December 29 2019 - Stories where people sue human resource departments are rarer than stories
of people taking legal action against the company in general. HR departments are typically set up to prevent concerns
over discrimination, harassment and unfair firings, so if they're run properly they actually reduce the risk of legal
action being taken against a company. However, if you feel that the HR department hasn't looked after you properly or
has done something that may have caused negative emotional or physical effects, either deliberately or through
negligence, you may want to know a bit more about what sort of action can be taken against the HR departments.
When HR is at risk of successful legal action
An employee may sue HR if a representative of the department was majorly involved in an incident that
the employee deemed to be damaging enough for legal action to be taken. For example, in the past there have been
incidents where an HR employee was made to fire a pregnant employee based on the orders of the manager. Another common
reason for legal action is when the HR
employee reveals information revealed to them in confidentiality. Though
there are definite common lawsuits that HR can face, sometimes, HR is more at-risk due to a legal tactic as the
lawsuit may be more successful with more targets (i.e. specific employees as well as just the business).
Court costs and solicitor's fees are often quite steep, but if an individual is suing a company for
doing something wrong there are certain legal entities that can offer them a special clause. The classic example of
this, favoured by solicitors like Aston Knight Solicitors, is a 'No Win No Fee' promise, where solicitors do not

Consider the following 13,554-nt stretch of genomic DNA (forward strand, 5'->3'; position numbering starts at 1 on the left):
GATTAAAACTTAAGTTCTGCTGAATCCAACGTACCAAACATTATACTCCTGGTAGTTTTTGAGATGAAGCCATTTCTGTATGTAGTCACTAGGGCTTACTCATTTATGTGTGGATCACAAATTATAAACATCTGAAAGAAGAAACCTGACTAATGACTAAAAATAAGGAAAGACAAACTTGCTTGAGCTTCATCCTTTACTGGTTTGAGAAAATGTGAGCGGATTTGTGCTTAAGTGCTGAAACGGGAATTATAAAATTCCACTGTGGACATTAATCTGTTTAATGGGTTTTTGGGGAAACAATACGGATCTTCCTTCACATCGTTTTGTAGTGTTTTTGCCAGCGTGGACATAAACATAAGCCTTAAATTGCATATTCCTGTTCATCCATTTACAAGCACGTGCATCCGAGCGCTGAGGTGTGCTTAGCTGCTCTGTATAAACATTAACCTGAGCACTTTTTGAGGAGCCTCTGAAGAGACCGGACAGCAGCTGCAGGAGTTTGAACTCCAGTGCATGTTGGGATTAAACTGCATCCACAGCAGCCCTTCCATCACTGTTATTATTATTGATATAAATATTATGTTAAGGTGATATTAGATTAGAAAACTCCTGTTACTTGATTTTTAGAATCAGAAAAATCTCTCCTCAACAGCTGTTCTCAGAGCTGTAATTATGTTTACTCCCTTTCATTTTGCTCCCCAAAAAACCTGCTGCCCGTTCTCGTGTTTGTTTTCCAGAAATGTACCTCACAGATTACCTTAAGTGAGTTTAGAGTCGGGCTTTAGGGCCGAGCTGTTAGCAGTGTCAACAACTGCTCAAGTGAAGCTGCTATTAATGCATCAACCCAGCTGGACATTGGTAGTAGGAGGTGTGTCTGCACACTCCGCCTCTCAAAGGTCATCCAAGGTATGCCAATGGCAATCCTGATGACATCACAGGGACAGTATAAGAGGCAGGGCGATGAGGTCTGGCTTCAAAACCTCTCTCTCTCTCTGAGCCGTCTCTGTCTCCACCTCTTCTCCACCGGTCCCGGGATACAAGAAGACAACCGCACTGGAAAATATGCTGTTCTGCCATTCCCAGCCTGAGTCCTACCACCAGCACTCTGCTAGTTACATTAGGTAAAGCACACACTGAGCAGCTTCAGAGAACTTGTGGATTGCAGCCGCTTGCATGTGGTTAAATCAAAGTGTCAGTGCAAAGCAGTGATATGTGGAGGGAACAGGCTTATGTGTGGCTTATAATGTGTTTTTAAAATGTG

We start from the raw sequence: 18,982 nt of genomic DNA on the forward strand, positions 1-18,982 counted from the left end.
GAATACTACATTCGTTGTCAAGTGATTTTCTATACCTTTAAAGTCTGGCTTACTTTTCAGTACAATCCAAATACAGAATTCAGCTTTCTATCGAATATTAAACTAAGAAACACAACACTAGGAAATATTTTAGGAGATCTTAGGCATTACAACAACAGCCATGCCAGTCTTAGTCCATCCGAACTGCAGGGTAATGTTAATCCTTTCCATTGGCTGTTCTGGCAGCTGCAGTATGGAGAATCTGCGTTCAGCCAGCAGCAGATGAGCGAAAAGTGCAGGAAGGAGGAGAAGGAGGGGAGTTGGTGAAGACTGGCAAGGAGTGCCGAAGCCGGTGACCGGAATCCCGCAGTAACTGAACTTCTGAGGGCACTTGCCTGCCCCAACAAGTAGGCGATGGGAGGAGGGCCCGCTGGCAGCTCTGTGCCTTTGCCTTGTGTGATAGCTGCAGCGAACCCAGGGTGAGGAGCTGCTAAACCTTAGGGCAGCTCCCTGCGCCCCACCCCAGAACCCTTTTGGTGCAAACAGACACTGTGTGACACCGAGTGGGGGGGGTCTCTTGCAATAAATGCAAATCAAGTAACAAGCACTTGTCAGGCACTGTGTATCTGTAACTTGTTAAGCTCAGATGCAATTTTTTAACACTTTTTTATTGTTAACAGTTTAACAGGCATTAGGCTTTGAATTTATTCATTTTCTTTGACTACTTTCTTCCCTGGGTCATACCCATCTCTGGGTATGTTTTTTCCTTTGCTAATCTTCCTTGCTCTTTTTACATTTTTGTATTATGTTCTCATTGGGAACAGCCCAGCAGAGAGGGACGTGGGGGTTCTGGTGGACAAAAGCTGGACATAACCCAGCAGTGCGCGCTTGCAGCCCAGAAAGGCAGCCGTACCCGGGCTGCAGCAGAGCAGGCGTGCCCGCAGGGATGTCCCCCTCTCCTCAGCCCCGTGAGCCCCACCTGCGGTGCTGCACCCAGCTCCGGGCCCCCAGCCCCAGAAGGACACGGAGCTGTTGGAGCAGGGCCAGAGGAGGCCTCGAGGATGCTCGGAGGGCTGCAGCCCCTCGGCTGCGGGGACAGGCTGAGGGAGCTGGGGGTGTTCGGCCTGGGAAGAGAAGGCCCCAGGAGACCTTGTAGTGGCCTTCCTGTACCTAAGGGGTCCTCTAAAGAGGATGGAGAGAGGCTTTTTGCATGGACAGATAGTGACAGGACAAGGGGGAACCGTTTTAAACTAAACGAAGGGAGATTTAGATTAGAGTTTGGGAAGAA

charge unless the case is won. This is likely a tactic used by companies that have high confidence in their abilities
(Aston Knight have a 99% success rate, for example). On the other side, if the individual HR employee is being sued,
the business does not have an obligation to provide them with a lawyer, though many of them do. Typically, the
decision is based on whether the employee was following company policy or making an independent decision.
There are some necessary grounds that dictate whether the lawsuit has legitimacy. The employee needs to
show that the HR department that are being sued were under a legal duty and did not live up to it (e.g. spreading
confidential information). Also, the employee has to suffer in some way due to the decisions made by the HR department.
This can be losing a job or promotion, but also suffering
the emotional damage associated with public humiliation,
which might come from illegal disclosing of information. If you as an employee have good performance reviews but
have been fired without a clear reason, that could be necessary grounds to sue, especially if they file a complaint
and don't get prompt or satisfactory results, which can be a clear sign that the firing was unjust. Note that if
the company has good policies on paper that the HR team isn't necessarily following, this does not necessarily
constitute the HR team's activities as illegal.